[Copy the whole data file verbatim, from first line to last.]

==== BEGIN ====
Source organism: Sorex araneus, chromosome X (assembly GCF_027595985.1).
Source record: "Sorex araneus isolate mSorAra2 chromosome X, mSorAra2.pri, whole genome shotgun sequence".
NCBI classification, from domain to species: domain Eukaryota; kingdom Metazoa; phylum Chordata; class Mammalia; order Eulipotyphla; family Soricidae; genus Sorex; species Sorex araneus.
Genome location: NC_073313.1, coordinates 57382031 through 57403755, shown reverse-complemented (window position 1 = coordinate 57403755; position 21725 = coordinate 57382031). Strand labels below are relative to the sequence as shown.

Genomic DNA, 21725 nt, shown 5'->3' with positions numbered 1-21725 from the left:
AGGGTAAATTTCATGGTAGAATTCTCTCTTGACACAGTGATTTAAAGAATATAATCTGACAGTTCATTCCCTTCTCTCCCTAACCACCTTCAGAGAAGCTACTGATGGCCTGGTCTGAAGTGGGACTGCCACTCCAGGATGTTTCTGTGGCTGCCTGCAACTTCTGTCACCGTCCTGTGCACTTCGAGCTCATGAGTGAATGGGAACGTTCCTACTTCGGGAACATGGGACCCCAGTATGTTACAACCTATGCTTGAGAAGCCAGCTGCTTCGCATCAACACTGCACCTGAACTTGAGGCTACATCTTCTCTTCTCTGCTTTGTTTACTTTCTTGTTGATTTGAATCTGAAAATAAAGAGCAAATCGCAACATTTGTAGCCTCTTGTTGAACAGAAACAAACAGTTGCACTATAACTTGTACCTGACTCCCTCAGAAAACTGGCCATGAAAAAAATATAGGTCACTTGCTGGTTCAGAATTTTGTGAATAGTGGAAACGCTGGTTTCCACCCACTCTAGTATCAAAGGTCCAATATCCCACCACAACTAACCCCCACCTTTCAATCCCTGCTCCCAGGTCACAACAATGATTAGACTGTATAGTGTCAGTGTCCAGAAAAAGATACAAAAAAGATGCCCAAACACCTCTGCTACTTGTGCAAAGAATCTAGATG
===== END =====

Source organism: Sorex araneus, chromosome X (assembly GCF_027595985.1).
Source record: "Sorex araneus isolate mSorAra2 chromosome X, mSorAra2.pri, whole genome shotgun sequence".
NCBI classification, from domain to species: domain Eukaryota; kingdom Metazoa; phylum Chordata; class Mammalia; order Eulipotyphla; family Soricidae; genus Sorex; species Sorex araneus.
Genome location: NC_073313.1, coordinates 57382031 through 57403755, shown reverse-complemented (window position 1 = coordinate 57403755; position 21725 = coordinate 57382031). Strand labels below are relative to the sequence as shown.

Genomic DNA, 21725 nt, shown 5'->3' with positions numbered 1-21725 from the left:
AGGGTAAATTTCATGGTAGAATTCTCTCTTGACACAGTGATTTAAAGAATATAATCTGACAGTTCATTCCCTTCTCTCCCTAACCACCTTCAGAGAAGCTACTGATGGCCTGGTCTGAAGTGGGACTGCCACTCCAGGATGTTTCTGTGGCTGCCTGCAACTTCTGTCACCGTCCTGTGCACTTCGAGCTCATGAGTGAATGGGAACGTTCCTACTTCGGGAACATGGGACCCCAGTATGTTACAACCTATGCTTGAGAAGCCAGCTGCTTCGCATCAACACTGCACCTGAACTTGAGGCTACATCTTCTCTTCTCTGCTTTGTTTACTTTCTTGTTGATTTGAATCTGAAAATAAAGAGCAAATCGCAACATTTGTAGCCTCTTGTTGAACAGAAACAAACAGTTGCACTATAACTTGTACCTGACTCCCTCAGAAAACTGGCCATGAAAAAAATATAGGTCACTTGCTGGTTCAGAATTTTGTGAATAGTGGAAACGCTGGTTTCCACCCACTCTAGTATCAAAGGTCCAATATCCCACCACAACTAACCCCCACCTTTCAATCCCTGCTCCCAGGTCACAACAATGATTAGACTGTATAGTGTCAGTGTCCAGAAAAAGATACAAAAAAGATGCCCAAACACCTCTGCTACTTGTGCAAAGAATCTAGATG